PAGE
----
WRKO AM 680 is a talk-radio station located in Boston, Massachusetts. It is a commercial AM radio owned by iHeartMedia. The radio station operates a talk-radio format out of their studio located at Cabot Road in Medford. Its powerful transmitter is hoisted next to the Burlington Mall in Burlington, Massachusetts.
WRKO 680 is the second most powerful AM radio station in Boston after only AM 1030 WBZ. It’s 50,000 watts class B station provides secondary coverage to parts of Massachusetts, Rhode Island, Connecticut, New Hampshire, and Maine during the daytime. They are available via online streaming on iHeartRadio. They also broadcast on the HD2 channel of their sister station WZLX, 100.7 FM. The signal from their station is highly directional during night time, so they don’t interfere with other radio channels like CFTR 680 located in Toronto, Canada.
History of WRKO AM 680:
WRKO 680 “the voice of Boston” was launched in July 1922 with the name WNAC. It broadcast on several frequencies before finally sticking with 1230kHz many years later. It was founded by a Boston businessman, John Shepard III. John’s father, John Shepard Jr. owned a chain of department stores all over New England. He bought into the idea of publicizing himself and his stores on his son’s radio station, so much so that he helped him out financially. A year later, WNAC would be the first channel to organize a network broadcast with another radio station, WEAF in New York City. The network broadcast was facilitated by a 100-foot antenna connected to the roof of the building by a clothesline.
WNAC together with 15 other radio channels became a member of CBS Radio Network in 1927 and remained an affiliate for the next ten years. In 1929, the radio station moved to a new studio in Hotel Buckminster and stayed there for nearly forty more years.
WNAC owner, Shepard launched other radio networks to serve a host of regional radio stations with news coverage and more robust programming. The Yankee Network was launched in 1929, and it served various stations in New England. His second Network radio was called The Colonial Network. He started this second network radio with WAAB, another Boston radio he bought in 1931. WAAB became a member of Mutual Radio Network in 1935 as an affiliate. Both radio networks featured similar programming and often aired home games of the Boston Braves and Boston Red Sox baseball teams as well as hockey games from the Boston Bruins team.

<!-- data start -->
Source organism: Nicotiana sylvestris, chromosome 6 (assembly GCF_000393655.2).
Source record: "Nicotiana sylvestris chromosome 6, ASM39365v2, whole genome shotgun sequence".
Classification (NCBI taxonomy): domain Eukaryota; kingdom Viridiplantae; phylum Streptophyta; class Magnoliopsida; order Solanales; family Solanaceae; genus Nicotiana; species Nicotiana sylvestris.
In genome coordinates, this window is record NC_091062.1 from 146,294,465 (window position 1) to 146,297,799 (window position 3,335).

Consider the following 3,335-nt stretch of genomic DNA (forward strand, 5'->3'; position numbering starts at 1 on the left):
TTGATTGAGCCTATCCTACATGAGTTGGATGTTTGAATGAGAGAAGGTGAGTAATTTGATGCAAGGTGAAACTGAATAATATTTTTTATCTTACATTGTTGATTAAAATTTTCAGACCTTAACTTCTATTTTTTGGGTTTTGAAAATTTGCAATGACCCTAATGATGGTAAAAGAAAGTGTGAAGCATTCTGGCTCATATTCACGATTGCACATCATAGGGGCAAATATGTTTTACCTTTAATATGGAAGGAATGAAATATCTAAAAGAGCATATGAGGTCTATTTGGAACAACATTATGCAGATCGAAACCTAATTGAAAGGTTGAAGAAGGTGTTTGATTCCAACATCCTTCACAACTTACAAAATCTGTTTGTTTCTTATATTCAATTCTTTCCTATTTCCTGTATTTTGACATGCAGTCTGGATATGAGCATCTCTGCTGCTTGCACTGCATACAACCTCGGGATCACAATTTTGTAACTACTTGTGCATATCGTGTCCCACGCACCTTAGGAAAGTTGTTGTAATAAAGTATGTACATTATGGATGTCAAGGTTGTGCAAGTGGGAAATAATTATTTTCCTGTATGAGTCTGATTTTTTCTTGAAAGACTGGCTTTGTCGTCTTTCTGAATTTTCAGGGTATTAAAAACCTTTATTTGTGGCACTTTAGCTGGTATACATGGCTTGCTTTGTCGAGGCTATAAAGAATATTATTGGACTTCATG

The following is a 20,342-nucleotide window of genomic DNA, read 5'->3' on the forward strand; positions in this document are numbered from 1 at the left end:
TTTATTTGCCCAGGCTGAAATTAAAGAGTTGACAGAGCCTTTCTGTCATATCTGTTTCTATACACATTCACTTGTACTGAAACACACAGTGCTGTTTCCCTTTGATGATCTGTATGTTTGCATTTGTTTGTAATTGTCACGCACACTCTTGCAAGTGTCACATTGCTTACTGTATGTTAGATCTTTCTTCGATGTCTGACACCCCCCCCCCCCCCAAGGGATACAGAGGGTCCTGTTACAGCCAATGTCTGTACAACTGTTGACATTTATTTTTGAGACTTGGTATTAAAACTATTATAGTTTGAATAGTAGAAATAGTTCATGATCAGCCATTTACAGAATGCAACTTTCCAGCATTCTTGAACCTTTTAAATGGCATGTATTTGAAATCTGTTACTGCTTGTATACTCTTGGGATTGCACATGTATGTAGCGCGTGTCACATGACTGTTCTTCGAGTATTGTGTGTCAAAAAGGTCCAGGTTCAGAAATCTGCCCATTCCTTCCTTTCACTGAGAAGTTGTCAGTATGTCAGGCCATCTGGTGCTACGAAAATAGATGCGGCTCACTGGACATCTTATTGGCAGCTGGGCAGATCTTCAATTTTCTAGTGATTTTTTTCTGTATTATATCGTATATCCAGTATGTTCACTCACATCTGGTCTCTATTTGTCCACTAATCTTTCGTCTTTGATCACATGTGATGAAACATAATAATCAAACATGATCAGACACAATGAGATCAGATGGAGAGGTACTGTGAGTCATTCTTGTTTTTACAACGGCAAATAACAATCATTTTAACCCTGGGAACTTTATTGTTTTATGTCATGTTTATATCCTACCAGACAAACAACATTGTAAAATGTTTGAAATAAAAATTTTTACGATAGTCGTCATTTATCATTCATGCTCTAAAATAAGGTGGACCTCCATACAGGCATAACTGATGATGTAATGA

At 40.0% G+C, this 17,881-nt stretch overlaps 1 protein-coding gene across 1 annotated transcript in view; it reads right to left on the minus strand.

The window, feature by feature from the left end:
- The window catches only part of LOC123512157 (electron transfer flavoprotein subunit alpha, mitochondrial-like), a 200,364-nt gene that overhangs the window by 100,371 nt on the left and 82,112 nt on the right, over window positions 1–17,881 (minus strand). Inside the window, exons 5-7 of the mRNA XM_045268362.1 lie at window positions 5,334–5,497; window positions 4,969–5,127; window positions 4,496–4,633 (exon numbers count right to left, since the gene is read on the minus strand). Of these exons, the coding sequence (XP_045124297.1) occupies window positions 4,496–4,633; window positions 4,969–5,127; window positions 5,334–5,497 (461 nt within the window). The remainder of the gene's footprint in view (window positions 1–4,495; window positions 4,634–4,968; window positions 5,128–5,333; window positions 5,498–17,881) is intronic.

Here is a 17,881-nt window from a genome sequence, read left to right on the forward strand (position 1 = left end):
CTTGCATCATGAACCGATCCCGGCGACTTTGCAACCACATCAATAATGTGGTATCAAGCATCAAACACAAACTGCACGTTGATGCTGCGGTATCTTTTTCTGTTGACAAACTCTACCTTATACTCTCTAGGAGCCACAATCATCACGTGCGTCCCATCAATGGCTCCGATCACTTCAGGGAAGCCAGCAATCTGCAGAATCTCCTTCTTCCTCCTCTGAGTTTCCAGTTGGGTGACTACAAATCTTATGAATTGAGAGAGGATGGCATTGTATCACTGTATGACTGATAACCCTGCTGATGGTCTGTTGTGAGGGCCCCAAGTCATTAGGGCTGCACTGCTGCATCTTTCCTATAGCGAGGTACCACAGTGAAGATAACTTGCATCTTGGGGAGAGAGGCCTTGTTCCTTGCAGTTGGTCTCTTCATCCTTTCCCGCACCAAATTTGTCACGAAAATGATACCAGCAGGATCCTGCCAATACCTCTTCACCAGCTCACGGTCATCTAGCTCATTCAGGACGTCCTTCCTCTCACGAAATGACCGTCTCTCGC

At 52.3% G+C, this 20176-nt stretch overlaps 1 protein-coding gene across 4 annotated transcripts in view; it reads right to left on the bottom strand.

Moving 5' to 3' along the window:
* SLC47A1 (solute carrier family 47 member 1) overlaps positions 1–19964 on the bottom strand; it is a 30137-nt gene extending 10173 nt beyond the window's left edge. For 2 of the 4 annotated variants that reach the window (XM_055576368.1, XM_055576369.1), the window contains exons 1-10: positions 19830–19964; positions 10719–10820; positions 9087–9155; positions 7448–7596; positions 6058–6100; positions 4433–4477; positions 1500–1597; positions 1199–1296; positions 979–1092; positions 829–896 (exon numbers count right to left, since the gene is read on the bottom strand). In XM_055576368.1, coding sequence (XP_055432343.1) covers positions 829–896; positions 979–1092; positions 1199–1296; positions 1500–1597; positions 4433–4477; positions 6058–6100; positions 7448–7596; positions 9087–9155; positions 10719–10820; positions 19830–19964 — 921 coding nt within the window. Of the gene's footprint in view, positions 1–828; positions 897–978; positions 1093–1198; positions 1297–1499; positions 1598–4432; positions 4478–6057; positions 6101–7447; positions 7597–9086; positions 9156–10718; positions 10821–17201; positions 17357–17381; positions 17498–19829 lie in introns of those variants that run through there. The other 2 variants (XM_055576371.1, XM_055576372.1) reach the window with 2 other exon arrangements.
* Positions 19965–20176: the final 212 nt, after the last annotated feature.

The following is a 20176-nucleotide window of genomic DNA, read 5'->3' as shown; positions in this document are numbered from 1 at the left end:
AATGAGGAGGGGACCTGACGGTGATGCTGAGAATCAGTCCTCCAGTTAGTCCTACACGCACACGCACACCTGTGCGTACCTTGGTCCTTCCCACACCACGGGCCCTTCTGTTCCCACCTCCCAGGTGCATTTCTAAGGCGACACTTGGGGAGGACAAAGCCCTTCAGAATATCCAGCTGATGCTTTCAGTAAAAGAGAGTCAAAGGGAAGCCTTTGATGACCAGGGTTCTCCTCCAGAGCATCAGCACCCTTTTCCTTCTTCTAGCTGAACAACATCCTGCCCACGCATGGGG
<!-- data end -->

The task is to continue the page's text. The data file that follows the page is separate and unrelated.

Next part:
1937 saw WNAC become an NBC Red Network member as an affiliate after CBS moved on to WEEI. In 1941, it changed its broadcasting frequency to 1260kHz. In 1942, after a series of events that saw WAAB move to Worcester, it lost its affiliation with NBC Network to WBZ. WNAC replaced WAAB in the Mutual Radio Network affiliation. As things continued to unfold, The Colonial Network closed up, and The Yankee Network absorbed many of its programmings in many regions of New England. WNAC offered a full range of entertainment all through the 20s to the 50s, with news, sports, game shows, dramas, and comedies featuring regularly.
Also in 1942, General Tire and Rubber acquired the Winter Street Corp., the parent company for the Shepard family ventures for $1.24 million. Ventures under the umbrella of the Winter Street included two radio networks, four AM stations and two FM stations owned by John Shepard III; and his brother; Robert Shepard’s department store in Providence. John Shepard III continued with WNAC as the general manager for another five years. General Tires were forced out of broadcasting forty years later due to illegal reciprocal trade agreements and other reasons.
Before this, WNAC was referred to as Boston-Lawrence due to General Tire’s acquisition of a 50,000-watt radio station WLAW. The station was licensed to operate in Lawrence, Massachusetts. WNAC’s 1260kHz license was sold that year, and it took over WLAW’s 680kHz AM frequency.
WNAC changed to WRKO in 1967 and was very successful with its “middle of the road” music, sports, news, and talk shows. They switched things up and adopted a top 40 hits broadcast format. This proved popular with the audience in the 18-34 age range, and they were rated as one of Boston’s top audio broadcasting stations.
WRKO finally changed into an all-talk radio in September 1981 and has remained a talk-radio station ever since. This change was accompanied by a lot of success in the 80s and 90s as the channel grew more and more popular with the audience.
During the age of radio success with the top 40 hits format, AM 1510 WMEX was the main competition WRKO had. WMEX adopted the top 40 hits format in 1957, way ahead of WRKO’s switch, but it was not helped by its highly directional antenna which couldn’t reach many parts of the Boston suburbs especially during the night. This disadvantage, coupled with WRKO’s success and the rise of FM rock stations effectively drove WMEX to change its format in 1975.
WRKO “the voice of Boston” served as the flagship station for the Boston Red Sox from 1986 to 1994, broadcasting their home games live. From 2005 to 2007, WRKO aired the Boston Celtics basketball games live. In 2005, WRKO started live streaming of its talk shows and other programs. Other popular programs to have aired on WRKO include the Rush Limbaugh Show, Coast to Coast AM show, the Howie Carr show, and lots more.
There have been talk-shows hosted by Peter Blute, a former US Representative; Michele McPhee, an investigative reporter; John “Ozone” Osterlind, Todd Feinburg, and Scott Allen Miller. There are also some nationally syndicated broadcasts of Laura Ingraham and Michael Savage’s shows.
Address: 1 Cabot RoadSuite 320 Medford, MA 02155
Phone: 617-266-6868 & 781-663-2500
Official Website: https://wrko.iheart.com/